The original PlatformWars over the browser were kind of interesting for several reasons :

Round 1) Netscape were wiped out.

Several reasons were given :

  • MicroSoft played dirty (hence all that legal stuff in the late 90s)
  • Netscape were stupid :

** the JoelSpolsky version : they rewrote their code (ThePerfectRewrite)

** I think they went round boasting too much about how they were going to beat MicroSoft

  • MS are PlatformWars/Logic experts (Lotus vs. Excel, Windows vs. O/S2) and just knew how to do this (in terms of supporting standards better etc. at the time)
  • MS have lots of money
  • MS have an unfair advantage in that they can leverage Windows etc.

Round 1.5) Netscape get's OpenSource****ed

Round 2) FireFox starts to regain ground :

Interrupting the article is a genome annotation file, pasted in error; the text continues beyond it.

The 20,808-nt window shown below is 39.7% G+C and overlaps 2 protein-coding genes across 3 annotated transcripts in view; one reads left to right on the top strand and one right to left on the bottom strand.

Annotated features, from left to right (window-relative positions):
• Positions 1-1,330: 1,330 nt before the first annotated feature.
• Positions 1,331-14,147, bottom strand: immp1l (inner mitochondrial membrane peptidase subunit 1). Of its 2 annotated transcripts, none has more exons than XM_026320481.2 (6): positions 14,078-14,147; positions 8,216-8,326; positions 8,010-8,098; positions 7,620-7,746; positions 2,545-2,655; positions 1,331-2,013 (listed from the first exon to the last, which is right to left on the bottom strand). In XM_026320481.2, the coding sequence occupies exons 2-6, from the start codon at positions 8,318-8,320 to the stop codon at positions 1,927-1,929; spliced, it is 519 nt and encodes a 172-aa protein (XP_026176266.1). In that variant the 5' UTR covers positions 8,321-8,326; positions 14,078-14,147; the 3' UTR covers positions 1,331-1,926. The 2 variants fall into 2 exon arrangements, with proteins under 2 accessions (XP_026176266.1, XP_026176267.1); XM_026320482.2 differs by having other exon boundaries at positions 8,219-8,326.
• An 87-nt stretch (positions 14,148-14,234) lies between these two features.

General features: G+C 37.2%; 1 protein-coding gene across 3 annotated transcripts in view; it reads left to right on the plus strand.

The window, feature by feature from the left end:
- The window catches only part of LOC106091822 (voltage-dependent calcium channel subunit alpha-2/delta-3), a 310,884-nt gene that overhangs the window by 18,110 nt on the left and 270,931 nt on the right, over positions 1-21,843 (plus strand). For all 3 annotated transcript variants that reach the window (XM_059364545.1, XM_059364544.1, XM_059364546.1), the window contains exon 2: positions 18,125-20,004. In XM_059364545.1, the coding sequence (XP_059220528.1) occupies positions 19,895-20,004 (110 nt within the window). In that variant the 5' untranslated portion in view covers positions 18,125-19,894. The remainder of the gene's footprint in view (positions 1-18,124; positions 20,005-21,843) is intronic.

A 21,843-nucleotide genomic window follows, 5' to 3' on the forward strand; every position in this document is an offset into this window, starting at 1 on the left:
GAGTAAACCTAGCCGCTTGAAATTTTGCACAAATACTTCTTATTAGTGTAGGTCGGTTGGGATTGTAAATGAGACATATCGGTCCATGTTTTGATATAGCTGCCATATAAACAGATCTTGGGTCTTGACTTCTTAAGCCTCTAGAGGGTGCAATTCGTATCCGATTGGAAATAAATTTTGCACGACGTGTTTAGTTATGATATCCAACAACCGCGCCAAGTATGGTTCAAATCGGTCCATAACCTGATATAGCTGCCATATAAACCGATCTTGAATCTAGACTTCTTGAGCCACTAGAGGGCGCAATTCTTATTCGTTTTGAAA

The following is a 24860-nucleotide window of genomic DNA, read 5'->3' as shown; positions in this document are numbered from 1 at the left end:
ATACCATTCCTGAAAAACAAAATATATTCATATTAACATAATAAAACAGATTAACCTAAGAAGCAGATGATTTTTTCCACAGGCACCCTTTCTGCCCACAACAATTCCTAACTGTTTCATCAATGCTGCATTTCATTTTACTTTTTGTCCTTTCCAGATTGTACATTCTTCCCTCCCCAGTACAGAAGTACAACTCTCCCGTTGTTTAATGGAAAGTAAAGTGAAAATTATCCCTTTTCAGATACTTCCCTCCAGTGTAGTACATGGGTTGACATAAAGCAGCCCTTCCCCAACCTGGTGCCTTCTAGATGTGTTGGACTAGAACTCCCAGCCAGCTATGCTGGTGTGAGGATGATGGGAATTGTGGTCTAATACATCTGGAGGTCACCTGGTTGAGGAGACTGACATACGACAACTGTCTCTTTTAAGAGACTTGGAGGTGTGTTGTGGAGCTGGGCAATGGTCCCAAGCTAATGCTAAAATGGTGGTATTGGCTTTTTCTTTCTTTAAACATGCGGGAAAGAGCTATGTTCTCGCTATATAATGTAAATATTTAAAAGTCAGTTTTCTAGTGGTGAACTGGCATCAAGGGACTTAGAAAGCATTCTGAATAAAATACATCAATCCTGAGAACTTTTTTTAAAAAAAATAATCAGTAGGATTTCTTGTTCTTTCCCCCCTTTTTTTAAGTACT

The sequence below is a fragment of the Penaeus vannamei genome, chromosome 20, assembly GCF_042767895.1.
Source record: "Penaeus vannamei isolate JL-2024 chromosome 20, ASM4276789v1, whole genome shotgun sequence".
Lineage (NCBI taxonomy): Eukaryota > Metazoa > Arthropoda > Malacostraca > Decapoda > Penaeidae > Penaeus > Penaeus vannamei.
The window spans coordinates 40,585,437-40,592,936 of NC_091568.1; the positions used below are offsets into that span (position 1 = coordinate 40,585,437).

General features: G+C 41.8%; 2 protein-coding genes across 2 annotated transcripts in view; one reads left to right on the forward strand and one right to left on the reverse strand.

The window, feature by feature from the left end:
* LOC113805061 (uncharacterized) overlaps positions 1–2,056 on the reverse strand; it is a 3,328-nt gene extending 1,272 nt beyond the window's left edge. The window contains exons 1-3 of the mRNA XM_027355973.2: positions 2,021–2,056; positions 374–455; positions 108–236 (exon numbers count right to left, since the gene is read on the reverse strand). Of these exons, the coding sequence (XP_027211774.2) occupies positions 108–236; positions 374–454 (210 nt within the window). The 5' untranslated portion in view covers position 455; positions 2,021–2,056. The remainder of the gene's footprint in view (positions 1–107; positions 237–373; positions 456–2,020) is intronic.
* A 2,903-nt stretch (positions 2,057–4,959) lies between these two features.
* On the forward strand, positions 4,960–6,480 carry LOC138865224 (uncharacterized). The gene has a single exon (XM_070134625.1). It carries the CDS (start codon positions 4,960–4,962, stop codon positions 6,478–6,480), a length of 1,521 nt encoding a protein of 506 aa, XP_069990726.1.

http://www.nytimes.com/2004/12/19/business/yourmoney/19digi.html?ex=1261198800&en=01ccc9efcac373bd&ei=5090&partner=rssuserland

How come?

Because MS stopped working on IE. And because now that it's Open Source Mozilla is disruptive. In the sense that whatever other faults it has, it sees the market from a perspective which IE can't. And hence can do things which don't make sense for MS.

The article makes a lot of security problems which are inherant to IE because of it's close integration with Windows. The fact that IE can run ActiveX controls (which can encapsulate any kind of program with access to most Windows resources) makes it very hard to prevent hostile SpyWare getting onto the user's PC. MS could only fix this security problem by turning off ActiveX support which is a feature of IE. And would breal lots of legitimate ActiveX apps.

(WarpLink) SdiDesk currently uses IE as a component. Maybe it's fate is bound to that of IE.

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